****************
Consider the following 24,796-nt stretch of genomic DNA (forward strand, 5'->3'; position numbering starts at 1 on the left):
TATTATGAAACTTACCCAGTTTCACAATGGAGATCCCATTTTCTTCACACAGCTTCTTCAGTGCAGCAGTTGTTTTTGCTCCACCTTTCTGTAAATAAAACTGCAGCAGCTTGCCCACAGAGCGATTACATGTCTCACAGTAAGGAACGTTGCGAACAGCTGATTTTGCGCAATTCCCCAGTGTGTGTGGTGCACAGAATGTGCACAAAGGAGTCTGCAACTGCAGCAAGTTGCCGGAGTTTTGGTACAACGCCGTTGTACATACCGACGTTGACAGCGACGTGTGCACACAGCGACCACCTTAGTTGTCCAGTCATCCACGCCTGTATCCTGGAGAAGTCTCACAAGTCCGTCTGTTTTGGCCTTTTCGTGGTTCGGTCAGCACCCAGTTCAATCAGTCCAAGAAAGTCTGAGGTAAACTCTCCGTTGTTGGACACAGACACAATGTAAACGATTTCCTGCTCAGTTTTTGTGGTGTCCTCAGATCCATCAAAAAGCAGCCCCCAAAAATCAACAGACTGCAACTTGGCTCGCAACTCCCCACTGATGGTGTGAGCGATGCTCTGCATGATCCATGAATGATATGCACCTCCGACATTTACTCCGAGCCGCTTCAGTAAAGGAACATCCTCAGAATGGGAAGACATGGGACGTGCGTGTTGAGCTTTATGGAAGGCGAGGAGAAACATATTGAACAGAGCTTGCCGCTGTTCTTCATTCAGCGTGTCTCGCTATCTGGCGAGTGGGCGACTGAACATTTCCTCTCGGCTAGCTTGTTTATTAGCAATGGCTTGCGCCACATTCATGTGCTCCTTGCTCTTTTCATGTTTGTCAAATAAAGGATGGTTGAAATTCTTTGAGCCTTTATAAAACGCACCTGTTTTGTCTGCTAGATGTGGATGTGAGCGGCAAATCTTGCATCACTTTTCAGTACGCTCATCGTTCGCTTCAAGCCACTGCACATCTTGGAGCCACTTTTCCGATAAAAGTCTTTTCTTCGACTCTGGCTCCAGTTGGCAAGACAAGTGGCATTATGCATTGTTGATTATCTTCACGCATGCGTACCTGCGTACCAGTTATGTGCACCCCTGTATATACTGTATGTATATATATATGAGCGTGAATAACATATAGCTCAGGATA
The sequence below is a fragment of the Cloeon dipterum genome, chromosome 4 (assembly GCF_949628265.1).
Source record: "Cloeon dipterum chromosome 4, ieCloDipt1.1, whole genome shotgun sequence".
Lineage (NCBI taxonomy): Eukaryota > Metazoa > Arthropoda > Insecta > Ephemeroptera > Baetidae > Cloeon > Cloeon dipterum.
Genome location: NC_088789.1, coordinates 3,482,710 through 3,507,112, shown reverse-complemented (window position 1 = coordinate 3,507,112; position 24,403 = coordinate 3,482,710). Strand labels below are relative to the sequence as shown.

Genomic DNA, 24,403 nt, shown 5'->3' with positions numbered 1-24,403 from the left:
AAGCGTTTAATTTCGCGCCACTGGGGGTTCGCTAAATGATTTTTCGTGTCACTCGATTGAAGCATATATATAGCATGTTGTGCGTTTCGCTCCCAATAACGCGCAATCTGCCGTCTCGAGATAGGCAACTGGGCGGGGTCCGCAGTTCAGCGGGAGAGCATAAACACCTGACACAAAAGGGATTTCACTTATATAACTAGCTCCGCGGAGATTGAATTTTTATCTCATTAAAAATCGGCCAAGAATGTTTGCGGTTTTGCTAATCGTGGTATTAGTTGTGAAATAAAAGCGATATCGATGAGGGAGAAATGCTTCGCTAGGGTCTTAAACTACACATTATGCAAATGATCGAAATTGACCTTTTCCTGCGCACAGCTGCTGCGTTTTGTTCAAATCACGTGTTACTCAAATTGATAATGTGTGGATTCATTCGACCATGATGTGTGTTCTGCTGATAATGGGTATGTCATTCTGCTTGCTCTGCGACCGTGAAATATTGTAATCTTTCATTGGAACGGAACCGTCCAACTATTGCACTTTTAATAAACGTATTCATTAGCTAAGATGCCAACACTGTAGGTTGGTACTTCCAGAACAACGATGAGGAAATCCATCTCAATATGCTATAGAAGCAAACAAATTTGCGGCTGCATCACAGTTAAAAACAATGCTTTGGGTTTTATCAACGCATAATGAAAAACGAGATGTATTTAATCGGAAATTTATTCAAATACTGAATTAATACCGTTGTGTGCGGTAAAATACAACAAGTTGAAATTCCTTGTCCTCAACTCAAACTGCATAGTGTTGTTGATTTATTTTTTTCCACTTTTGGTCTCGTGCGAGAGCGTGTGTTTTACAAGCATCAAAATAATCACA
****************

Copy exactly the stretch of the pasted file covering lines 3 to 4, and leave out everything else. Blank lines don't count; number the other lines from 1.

The sequence below is a fragment of the Cloeon dipterum genome, chromosome 4 (assembly GCF_949628265.1).
Source record: "Cloeon dipterum chromosome 4, ieCloDipt1.1, whole genome shotgun sequence".